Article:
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Correlation between testosterone to estradiol ratio and score on the aging males’ symptom scale in late-onset hypogonadism

Suetomi, T1; Tsujimoto, I1; Kurobe, M2; Ikeda, A2; Ishitsuka, R2; Kimura, T2; Waku, N2; Kojima, T2; Johraku, A2; Kawai, K2; Nishiyama, H2

1: Ibaraki Seinan Medical Center hospital, Japan; 2: University of Tsukuba

Objectives: In the diagnosis of late-onset hypogonadism (LOH) syndrome, total testosterone (T) levels and symptom scores such as those of the Aging Males’ Symptom Scale (AMS) are considered essential. However, T levels are not generally correlated with symptom scores, making diagnosis difficult. Objective parameters correlated with subjective symptoms would be useful for more accurate diagnosis. The major source of estradiol (E2) in men is conversion from T via aromatase enzyme, and the ratio of T to E2 (T/E ratio) is thought to reflect aromatase activity. Although the T/E ratio has been investigated well in the field of male infertility, there have been few reports of its use in LOH syndrome. We investigated whether there was a correlation between the T/E ratio and the AMS.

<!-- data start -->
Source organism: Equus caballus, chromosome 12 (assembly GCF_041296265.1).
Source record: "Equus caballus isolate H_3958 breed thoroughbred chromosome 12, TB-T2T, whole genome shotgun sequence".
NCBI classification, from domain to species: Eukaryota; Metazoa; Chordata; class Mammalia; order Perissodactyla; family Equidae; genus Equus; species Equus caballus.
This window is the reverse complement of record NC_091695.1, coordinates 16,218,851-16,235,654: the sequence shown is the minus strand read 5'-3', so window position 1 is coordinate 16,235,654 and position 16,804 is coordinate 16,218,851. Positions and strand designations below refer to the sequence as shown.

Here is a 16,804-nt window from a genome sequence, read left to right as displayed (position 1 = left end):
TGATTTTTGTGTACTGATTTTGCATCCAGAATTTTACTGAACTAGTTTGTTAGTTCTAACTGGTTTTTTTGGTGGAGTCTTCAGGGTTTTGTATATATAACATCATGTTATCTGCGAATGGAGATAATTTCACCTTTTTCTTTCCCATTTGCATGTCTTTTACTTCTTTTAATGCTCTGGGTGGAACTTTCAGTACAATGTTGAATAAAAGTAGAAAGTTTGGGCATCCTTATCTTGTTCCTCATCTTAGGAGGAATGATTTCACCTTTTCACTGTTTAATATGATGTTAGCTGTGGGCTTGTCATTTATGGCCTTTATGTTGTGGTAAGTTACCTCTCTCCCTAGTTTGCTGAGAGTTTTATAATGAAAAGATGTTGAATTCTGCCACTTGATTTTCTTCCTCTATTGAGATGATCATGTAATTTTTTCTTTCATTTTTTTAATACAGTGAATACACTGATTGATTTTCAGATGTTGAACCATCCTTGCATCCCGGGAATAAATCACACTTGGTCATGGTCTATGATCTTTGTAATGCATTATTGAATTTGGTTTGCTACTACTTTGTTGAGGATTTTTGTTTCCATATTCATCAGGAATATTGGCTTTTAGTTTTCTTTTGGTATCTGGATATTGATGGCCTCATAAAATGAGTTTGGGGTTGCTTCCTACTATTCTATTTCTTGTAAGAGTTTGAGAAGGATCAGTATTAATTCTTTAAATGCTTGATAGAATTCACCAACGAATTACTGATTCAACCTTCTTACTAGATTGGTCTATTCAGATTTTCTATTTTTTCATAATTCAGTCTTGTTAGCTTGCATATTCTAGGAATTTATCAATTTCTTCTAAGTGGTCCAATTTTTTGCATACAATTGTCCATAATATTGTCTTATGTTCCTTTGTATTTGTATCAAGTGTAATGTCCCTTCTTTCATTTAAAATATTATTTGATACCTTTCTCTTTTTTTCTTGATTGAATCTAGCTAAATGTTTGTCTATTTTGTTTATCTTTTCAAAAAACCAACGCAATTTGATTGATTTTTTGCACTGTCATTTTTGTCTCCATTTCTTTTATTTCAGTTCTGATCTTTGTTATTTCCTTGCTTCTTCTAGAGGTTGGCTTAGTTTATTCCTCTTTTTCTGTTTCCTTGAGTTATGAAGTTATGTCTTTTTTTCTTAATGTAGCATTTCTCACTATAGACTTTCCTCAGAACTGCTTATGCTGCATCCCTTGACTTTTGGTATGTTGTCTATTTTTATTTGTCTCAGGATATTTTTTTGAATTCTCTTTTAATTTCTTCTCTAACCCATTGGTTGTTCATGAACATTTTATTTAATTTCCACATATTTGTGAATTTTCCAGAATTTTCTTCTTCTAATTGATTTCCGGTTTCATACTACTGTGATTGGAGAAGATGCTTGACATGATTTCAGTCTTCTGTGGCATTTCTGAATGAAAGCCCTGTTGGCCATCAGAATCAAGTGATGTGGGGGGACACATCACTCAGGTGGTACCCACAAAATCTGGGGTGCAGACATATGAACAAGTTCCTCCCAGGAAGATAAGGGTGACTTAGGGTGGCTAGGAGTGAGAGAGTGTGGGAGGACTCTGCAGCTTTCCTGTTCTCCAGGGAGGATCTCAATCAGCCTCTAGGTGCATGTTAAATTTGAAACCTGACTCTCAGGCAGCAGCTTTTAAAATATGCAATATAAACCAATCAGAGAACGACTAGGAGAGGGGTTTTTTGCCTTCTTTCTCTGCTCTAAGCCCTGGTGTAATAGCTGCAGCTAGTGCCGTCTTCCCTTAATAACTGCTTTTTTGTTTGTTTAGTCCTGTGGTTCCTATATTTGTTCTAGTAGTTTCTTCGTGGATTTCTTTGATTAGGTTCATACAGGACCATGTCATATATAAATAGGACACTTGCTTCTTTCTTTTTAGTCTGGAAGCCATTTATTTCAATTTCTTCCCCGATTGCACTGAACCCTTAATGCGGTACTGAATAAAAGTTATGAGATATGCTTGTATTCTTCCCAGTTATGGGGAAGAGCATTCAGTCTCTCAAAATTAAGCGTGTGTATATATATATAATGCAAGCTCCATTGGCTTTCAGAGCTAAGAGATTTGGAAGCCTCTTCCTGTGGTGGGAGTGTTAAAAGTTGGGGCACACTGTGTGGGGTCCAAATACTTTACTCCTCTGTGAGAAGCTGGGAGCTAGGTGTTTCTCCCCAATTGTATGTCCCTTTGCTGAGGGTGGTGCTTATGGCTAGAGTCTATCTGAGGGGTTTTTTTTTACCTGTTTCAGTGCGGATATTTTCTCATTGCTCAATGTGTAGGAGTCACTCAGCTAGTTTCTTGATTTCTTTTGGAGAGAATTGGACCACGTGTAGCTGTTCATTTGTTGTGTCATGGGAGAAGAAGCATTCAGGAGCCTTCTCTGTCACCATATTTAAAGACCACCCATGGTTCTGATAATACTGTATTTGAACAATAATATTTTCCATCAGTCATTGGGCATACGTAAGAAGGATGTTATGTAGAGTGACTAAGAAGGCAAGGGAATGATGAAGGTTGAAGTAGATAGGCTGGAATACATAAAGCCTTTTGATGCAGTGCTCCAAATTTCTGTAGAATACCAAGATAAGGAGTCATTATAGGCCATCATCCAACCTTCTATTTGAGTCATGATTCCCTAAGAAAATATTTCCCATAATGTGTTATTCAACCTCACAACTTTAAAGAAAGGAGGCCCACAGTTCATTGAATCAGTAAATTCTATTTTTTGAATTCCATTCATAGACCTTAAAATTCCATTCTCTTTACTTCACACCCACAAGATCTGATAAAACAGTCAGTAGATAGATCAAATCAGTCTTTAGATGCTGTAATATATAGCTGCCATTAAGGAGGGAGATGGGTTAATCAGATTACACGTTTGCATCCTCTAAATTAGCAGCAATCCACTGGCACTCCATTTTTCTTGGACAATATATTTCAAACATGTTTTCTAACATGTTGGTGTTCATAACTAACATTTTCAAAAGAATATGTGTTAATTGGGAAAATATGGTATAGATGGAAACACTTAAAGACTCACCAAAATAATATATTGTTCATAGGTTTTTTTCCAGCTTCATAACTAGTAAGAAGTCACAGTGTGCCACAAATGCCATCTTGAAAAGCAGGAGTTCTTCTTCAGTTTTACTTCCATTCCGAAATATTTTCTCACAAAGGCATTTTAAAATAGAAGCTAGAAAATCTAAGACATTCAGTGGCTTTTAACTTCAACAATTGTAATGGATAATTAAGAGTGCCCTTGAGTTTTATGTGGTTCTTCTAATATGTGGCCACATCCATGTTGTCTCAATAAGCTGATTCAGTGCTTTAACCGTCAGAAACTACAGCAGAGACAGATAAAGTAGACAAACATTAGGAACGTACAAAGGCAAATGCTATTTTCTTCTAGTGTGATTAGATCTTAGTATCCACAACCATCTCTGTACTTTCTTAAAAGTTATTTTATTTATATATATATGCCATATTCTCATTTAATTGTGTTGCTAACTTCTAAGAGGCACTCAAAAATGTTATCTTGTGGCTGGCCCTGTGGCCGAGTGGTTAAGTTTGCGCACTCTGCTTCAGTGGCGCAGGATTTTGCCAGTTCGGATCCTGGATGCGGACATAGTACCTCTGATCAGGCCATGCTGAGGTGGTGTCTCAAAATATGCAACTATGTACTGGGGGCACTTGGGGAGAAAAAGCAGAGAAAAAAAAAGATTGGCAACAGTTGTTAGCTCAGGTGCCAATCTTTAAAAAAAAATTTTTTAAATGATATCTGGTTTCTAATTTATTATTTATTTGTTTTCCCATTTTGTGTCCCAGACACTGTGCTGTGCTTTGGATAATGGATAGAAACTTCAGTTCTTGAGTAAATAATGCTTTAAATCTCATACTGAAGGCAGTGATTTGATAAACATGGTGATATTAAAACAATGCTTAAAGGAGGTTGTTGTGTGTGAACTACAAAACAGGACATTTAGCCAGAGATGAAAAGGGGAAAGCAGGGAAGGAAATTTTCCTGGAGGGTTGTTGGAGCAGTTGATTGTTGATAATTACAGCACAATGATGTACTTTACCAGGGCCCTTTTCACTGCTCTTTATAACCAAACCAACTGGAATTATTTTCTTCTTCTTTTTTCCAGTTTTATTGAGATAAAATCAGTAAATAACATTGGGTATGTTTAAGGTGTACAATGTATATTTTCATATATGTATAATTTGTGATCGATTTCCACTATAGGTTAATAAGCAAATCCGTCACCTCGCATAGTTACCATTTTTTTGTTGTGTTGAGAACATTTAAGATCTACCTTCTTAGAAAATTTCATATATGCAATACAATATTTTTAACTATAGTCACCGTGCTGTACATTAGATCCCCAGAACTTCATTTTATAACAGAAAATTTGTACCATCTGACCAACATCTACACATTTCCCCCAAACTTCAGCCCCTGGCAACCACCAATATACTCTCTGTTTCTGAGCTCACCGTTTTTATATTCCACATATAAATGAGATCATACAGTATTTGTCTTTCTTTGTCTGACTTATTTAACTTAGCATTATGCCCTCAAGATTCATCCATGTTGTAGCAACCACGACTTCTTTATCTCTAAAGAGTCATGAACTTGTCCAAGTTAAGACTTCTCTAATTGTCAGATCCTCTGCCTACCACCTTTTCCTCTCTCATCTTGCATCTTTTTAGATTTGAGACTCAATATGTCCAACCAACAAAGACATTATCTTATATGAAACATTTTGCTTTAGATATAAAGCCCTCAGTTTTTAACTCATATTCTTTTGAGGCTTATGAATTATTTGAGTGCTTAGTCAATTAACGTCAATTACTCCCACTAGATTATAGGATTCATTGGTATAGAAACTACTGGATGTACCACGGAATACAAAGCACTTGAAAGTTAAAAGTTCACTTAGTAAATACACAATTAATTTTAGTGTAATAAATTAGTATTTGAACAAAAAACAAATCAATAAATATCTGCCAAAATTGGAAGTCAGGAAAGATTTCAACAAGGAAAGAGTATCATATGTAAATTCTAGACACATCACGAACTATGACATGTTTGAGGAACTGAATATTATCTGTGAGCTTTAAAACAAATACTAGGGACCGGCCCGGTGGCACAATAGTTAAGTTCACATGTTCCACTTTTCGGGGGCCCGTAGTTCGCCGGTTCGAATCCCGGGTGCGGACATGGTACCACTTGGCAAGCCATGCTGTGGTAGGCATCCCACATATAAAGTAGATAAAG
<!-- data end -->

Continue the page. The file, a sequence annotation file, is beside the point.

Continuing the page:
Materials and Methods: A consecutive series of 155 patients attending our unit for LOH syndrome (LOH group) and 158 patients with urological problems unrelated to LOH or sexuality (control group) was studied. The relationship between T/E ratio and AMS (both total score and each subscale score) was examined in both groups.

Results: Even though the controls were significantly older, the LOH group had significantly lower values for all three items of TT, E2, and T/E ratio (each P < 0.001). The AMS total score and all subscale scores were significantly higher in the LOH group (each P < 0.001). There was no correlation between T level and the AMS total score in either group. However, in the LOH group alone, the T/E ratio and the total AMS score were significantly negatively correlated (P < 0.01, γ = –0.21). Among the subscales, only the somatic score was significantly (and negatively) correlated with the T/E ratio (P < 0.01, γ = –0.26).

Conclusion: T/E ratio and AMS are unrelated in general urological patients, whereas in LOH patients the T/E ratio may be a useful indicator of symptom severity.


Work supported by industry: no.

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